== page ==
I just bought a place. The basement was waterproofed by the last owner - a french drain installed under the basement floor around the perimeter, leading to a sump pump (done professionally, but no warranty I can take advantage of).

Naturally I was surprised when we had a heavy rain and I found a basement full of water. I was pretty sure I knew what happened, and when it happened again a week later, my suspicions were confirmed. The basement has three very low windows (the top of all three are at ground level) and with heavy-ish rain, all three window wells fill completely up. Two of the windows have been closed and sealed (looks like plywood was put over the window and then covered with concrete). A minuscule amount of water still seeps through one of these, but not a real problem. However, the one that is still a window ends up emptying itself into the basement.

The good news is that my property is sloped, and these are actually at the high point of my property. The bad news is that the surrounding yard (as well as part of my neighbors yard) slopes down to the house. So, the water already has somewhere to go. The issue is that it drains to the house and the runs along the house off of my property. If the rain is heavy, then some of it inevitably ends up in my window wells while it is working its way somewhere lower.

I can't decide if it would be better to build a simple "mound" running around this section of the house, so that it can't reach the actual house, or if it would be better to try to dig a drain. I suspect that something raised to divert the water would be easier - while the yard is sloped, it is gentle, so I might have to dig a long drain to get it to "empty" into a lower section of the yard.

Here is the side of the yard with the window that leaks. The water flows off "behind" me. The sandy area here is flat because there had previously been an above ground pool, but the yard rises to the left of the picture. You can actually see where the water was flowing towards the house (there is another "stream" that breaks off and flows directly behind me and down the yard without reaching to the house). A lot of water also comes down from the neighbors yard on the other side of the fence.

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Here are the other two windows. These wells fill up, but the windows are fairly well sealed, so no water leaks into the basement. The ground right here has a more gentle slope, but it slopes towards the front of the house. Right around the corner of the house you can see that the yard drops off quickly (the front yard drains into a stream, and from there into a lake, so any water that gets into the front yard will be gone for my purposes).

enter image description here

  • "Two of the windows have been closed and sealed (looks like plywood was put over the window and then covered with concrete)" This is a serious issue and prevents you from using the rooms they (used to) access as bedrooms.
    – FreeMan
    Jun 7, 2022 at 12:32
  • @FreeMan, yeah, it irritated me when I realized that. However, the windows themselves are far too small to be used as an egress window, so it hasn't practically changed anything. Eventually I'll have the not-sealed one expanded into a proper egress window. It certainly isn't large enough to count as one for "official" purposes, and again, I don't think it counts practically - I could probably squeeze some kids out of it in a pinch, but there's no way I would be able to get out myself. The window is small and the well is small, so I don't think any full size adult could fit.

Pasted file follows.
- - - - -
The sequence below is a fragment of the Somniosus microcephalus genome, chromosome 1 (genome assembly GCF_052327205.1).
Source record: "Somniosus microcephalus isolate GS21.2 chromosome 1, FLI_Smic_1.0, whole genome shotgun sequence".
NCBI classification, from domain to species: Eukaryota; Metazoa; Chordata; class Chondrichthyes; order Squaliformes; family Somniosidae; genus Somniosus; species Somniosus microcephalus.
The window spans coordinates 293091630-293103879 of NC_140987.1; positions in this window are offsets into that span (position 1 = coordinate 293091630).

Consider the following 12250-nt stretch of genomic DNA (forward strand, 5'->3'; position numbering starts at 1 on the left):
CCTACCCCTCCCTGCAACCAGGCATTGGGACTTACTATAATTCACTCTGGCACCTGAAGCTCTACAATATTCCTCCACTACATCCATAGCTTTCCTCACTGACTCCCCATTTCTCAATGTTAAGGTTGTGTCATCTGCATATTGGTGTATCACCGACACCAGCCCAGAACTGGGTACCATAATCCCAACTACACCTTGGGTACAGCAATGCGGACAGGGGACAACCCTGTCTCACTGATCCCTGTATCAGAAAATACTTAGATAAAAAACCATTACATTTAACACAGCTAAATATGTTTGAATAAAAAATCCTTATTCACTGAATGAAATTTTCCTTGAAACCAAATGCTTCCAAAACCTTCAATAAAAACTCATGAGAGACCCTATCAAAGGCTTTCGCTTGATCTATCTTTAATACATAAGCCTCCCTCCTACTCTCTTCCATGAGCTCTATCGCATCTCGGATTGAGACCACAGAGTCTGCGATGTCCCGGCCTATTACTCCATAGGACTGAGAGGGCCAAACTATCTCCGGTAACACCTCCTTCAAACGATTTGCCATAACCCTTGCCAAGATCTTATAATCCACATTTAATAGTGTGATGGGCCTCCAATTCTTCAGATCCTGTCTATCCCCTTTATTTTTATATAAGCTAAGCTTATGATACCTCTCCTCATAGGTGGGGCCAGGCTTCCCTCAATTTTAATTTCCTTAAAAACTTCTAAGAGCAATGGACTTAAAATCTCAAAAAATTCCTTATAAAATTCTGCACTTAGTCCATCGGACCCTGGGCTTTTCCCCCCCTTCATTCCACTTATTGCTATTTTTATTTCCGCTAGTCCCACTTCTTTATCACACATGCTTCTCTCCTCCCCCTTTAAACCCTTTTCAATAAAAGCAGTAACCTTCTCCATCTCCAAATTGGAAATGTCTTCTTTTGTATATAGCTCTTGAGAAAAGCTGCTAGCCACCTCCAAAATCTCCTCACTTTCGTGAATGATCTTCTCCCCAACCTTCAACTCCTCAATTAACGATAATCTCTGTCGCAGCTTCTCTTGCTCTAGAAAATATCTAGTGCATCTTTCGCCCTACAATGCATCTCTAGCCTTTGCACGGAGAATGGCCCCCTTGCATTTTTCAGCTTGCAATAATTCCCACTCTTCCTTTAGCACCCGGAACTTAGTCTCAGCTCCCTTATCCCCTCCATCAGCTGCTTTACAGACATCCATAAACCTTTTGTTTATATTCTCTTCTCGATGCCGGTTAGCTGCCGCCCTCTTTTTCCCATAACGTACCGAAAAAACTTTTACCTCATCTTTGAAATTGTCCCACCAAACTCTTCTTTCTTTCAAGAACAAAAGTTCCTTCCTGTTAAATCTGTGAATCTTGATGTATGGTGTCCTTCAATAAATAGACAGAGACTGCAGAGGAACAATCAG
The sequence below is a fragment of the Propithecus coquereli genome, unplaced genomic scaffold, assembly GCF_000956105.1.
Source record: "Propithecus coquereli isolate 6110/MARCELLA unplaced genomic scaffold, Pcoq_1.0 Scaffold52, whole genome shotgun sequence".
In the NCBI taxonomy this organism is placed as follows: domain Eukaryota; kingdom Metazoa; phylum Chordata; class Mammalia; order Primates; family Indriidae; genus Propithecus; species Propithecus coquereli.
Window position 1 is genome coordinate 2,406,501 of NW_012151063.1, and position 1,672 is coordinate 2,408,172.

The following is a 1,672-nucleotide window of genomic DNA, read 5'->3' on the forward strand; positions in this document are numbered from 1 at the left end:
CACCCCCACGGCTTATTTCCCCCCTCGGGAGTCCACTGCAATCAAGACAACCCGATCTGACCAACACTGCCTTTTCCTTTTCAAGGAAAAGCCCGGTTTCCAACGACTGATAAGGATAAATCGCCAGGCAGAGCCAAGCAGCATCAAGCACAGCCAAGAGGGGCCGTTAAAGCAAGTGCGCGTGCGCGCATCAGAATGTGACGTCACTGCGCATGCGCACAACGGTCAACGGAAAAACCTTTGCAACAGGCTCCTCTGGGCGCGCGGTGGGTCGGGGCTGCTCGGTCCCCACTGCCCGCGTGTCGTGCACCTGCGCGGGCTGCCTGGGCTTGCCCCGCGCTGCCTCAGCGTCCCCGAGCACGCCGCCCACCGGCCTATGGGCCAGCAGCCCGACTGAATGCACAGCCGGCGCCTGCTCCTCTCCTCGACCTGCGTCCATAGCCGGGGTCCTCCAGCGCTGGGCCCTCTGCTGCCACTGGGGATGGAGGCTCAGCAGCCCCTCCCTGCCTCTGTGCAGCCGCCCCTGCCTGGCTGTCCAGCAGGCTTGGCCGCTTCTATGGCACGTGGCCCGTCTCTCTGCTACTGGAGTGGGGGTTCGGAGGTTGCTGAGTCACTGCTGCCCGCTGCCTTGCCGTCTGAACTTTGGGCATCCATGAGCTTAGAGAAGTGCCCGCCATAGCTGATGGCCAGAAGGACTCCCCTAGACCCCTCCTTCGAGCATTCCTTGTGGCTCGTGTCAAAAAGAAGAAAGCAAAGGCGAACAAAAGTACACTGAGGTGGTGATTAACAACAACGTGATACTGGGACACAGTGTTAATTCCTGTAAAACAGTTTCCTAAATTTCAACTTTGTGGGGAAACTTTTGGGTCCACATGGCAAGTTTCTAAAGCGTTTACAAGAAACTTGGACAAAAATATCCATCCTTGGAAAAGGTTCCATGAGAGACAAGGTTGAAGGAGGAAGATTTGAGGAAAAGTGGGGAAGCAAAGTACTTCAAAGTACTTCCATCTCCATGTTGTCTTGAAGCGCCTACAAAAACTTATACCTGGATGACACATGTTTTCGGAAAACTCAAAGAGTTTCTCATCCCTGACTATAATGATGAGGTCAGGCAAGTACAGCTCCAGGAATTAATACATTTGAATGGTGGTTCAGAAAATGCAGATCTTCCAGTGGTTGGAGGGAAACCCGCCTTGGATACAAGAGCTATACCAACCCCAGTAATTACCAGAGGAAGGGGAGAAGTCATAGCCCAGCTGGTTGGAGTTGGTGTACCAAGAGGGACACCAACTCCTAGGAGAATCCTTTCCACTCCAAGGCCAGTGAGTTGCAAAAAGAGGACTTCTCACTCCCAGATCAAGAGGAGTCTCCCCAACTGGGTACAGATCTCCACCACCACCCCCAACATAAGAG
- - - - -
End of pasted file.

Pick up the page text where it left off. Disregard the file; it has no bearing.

– conman
    Aug 7, 2022 at 17:47

4 Answers 4


I get the impression that you have a good handle on the problem and the potential solutions. I'm not sure we can make the decision for you from a couple of two-dimensional views. That said, I'd work the problem in this order, which basically lists solutions by effectiveness.

  1. Grade. Do as much as you can to manage and move water on the surface. Use soils that don't just pass water downward.
  2. Rain gutters. Be sure they're optimized and dumping in a sensible location. By reducing the volume load on the grade improvements you make they'll work better.
  3. Sub-drains. French drains and sumps are fallbacks to good surface water management, though they're often necessary where water tables are above footing level.
  4. Structural sealing. You already have a bunch of this and have witnessed its limitations. It's a last resort.

Good luck.

  • Assuming I adjust the grading (maybe add a bit of a depression and a slope away from the house), how do I get that to "stay" in areas that don't grow grass well?
    – conman
    May 27, 2022 at 20:25
  • 1
    Landscape fabric and washed or crushed rock are a sure bet. Properly incorporated into your overall garden plan it can be quite attractive.
    – isherwood
    May 27, 2022 at 20:32
  • @conman - Can you figure out why grass doesn't grow well there? Is it lack of light, and/or something you could adjust with the soil, e.g. adjust the pH? If it's lack of light, could you do some pruning? May 29, 2022 at 1:14
  • @aparente001 It's light, and it's not going to change. There are 2 mature trees in this small area, and it's also heavily shaded by my house. It's the north side of the house and I'm at 40° Latitude, so I don't think it ever gets any sun (at least not the 6 feet closest to the house, which is where I need to work to redirect the water).
    – conman
    May 29, 2022 at 11:14